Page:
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Asserting that United Kingdom and India should be "partners of choice", British Prime Minister David Cameron on Thursday said the two countries have made "extraordinary progress" on trade and investment since 2010 and that the "positive momentum" should continue.
Cameron, who had a meeting with Prime Minister Manmohan Singh, also utilised his short visit to India to allay the concerns of students looking to pursue education in the UK, saying there was no limit on the number of Indian students wanting to go there. He, however, said the UK needed to keep a tab on immigration.
Cameron, who is on his way to attend the CHOGM summit in Colombo, said he respected Singh's decision to not attend the meeting starting on Friday.
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Seeking broadening of bilateral ties, Cameron said UK and India should be "partners of choice" as both the countries can effectively deal with various challenges like combating terrorism by working closely with each other.
Cameron said there was passion in the relationship between India and the UK as both the countries shared a common culture, commerce and democracy.
The main focus during Singh-Cameron talks at the Prime Minister's Race Course residence was on trade ties with the British leader maintaining there has been "extraordinary progress" on trade and investment since his first trip.
The two leaders also shared a strong view on Sri Lanka over the human rights situation there.
Later, in a tweet after his meeting with Singh, Cameron said they agreed that extraordinary progress on trade and investment has been made since 2010.
According to official sources, the two leaders "reviewed the progress in bilateral, economic and commercial ties. Both leaders expressed satisfaction that despite the continuing global economic slowdown and the Eurozone difficulties, India-UK trade ties have been resilient."
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Noting that investments on both sides have also progressed satisfactorily, the leaders "felt that there was a need to take this process further through increased interaction in various fields and regular steps and measures to continue this positive momentum," sources said. British exports are up by 25 per cent in 2013, while Indian exports to the UK have increased by 10 per cent.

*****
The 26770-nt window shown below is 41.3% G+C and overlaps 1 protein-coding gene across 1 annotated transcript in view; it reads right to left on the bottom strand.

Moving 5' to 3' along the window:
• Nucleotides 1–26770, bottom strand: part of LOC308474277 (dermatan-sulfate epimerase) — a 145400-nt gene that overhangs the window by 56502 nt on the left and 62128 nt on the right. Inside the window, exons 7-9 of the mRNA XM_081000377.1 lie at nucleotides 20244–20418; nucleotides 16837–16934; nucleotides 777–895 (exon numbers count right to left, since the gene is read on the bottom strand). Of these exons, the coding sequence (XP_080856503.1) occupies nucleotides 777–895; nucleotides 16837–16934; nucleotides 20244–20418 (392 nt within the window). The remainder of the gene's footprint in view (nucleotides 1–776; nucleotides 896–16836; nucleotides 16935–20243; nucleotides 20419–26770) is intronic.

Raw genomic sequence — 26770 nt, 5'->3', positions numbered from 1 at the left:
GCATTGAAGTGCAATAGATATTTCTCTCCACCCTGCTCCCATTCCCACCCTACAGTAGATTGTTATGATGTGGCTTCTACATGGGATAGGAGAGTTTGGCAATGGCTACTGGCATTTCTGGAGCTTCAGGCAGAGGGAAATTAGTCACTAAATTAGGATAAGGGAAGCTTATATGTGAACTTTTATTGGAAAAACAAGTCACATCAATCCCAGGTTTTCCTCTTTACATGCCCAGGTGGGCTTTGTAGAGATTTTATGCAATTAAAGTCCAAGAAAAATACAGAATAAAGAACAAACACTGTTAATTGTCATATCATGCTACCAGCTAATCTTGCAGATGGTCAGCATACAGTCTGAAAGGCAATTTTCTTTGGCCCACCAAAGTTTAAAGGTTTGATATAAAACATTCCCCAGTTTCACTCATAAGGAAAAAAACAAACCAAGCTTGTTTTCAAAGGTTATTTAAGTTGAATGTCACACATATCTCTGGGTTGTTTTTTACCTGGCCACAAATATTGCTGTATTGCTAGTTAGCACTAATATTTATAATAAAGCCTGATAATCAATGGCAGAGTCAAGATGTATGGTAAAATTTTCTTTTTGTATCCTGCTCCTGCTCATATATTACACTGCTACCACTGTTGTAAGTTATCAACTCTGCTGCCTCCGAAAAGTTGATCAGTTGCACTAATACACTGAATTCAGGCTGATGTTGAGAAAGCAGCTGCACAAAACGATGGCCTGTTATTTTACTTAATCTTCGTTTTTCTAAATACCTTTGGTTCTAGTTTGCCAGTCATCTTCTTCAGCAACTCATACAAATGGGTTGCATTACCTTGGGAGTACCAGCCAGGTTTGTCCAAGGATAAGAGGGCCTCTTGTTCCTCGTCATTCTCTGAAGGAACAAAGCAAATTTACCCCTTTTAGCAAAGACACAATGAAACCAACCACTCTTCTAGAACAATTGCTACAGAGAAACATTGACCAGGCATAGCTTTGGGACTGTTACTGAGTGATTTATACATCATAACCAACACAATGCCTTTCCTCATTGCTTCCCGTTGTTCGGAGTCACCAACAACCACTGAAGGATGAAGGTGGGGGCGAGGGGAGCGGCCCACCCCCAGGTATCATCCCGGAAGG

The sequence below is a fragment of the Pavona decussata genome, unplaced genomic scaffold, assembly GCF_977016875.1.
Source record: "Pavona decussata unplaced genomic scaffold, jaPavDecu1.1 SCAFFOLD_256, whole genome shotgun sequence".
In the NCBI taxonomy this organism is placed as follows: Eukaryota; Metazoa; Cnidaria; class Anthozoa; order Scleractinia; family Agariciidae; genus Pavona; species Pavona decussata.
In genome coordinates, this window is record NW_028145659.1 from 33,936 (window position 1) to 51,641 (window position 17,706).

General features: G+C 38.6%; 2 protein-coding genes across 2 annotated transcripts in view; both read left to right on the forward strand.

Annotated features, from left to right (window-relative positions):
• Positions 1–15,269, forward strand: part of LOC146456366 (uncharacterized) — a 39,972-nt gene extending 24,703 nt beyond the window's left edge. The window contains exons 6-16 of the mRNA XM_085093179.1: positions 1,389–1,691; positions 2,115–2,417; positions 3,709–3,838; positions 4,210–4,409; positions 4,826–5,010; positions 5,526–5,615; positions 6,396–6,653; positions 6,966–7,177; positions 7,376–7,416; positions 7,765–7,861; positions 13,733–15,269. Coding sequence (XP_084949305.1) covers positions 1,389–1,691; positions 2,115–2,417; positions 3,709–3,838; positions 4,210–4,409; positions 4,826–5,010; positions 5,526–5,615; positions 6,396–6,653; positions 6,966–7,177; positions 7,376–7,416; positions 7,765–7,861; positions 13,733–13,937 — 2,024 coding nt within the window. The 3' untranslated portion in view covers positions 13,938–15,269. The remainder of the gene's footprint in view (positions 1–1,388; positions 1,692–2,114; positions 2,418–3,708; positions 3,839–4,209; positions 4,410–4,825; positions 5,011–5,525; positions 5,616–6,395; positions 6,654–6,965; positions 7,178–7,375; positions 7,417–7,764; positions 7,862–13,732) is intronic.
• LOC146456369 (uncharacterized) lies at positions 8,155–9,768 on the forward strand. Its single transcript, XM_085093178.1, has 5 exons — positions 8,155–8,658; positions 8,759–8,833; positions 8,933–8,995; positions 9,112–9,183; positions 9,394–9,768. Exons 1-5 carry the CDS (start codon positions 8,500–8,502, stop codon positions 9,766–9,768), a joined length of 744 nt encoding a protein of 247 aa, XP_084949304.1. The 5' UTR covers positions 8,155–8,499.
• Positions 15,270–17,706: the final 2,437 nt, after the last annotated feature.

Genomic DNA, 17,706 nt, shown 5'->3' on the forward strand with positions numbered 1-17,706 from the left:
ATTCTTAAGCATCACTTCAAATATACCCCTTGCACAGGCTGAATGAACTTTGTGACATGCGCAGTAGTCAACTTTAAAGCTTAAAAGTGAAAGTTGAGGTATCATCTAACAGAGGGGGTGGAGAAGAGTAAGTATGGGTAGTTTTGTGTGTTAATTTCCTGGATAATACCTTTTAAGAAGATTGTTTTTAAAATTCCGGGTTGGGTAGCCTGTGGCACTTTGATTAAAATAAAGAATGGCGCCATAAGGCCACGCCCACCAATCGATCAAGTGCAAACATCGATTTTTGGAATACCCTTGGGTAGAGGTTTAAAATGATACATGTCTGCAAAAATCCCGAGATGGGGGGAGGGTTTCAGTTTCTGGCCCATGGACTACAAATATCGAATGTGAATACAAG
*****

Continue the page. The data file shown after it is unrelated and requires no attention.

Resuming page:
During an interaction with Indian businessmen in New Delhi, Cameron said he is open to meeting elected leaders including Gujarat's Chief Minister Narendra Modi, noting the UK has already started a "proper engagement" with the state and it should continue.
Cameron also backed India for a permanent seat in the United Nations Security Council.
"The UN ought to include India in the Security Council as a permanent member," Cameron told an interactive session with students of the Indian Institute of Management in Kolkata.
UK prime minister began his day-long visit in New Delhi with a walk in the sprawling LodhiGardens which he described as "moment of calm". "Moment of calm in Lodhi Gardens...ahead of a busy day with business leaders & PM Singh," Cameron tweeted.
The British Prime Minister spent around 20 minutes at the garden.
British Prime Minister David Cameron today said that United Nations should include India in the Security Council.
"The UN ought to include India in the Security Council as a permanent member," Cameron told an interactive session with students of the Indian Institute of Management, Calcutta.
"It is important that the Security Council demonstrated its political will in this regard," he observed, adding "What matters most is the political will."
"UN as an institution is not perfect, but a worthwhile organisation. It should modernise itself as well," Cameron said.
He said that each nation should back the UN and see that its functioning improves.
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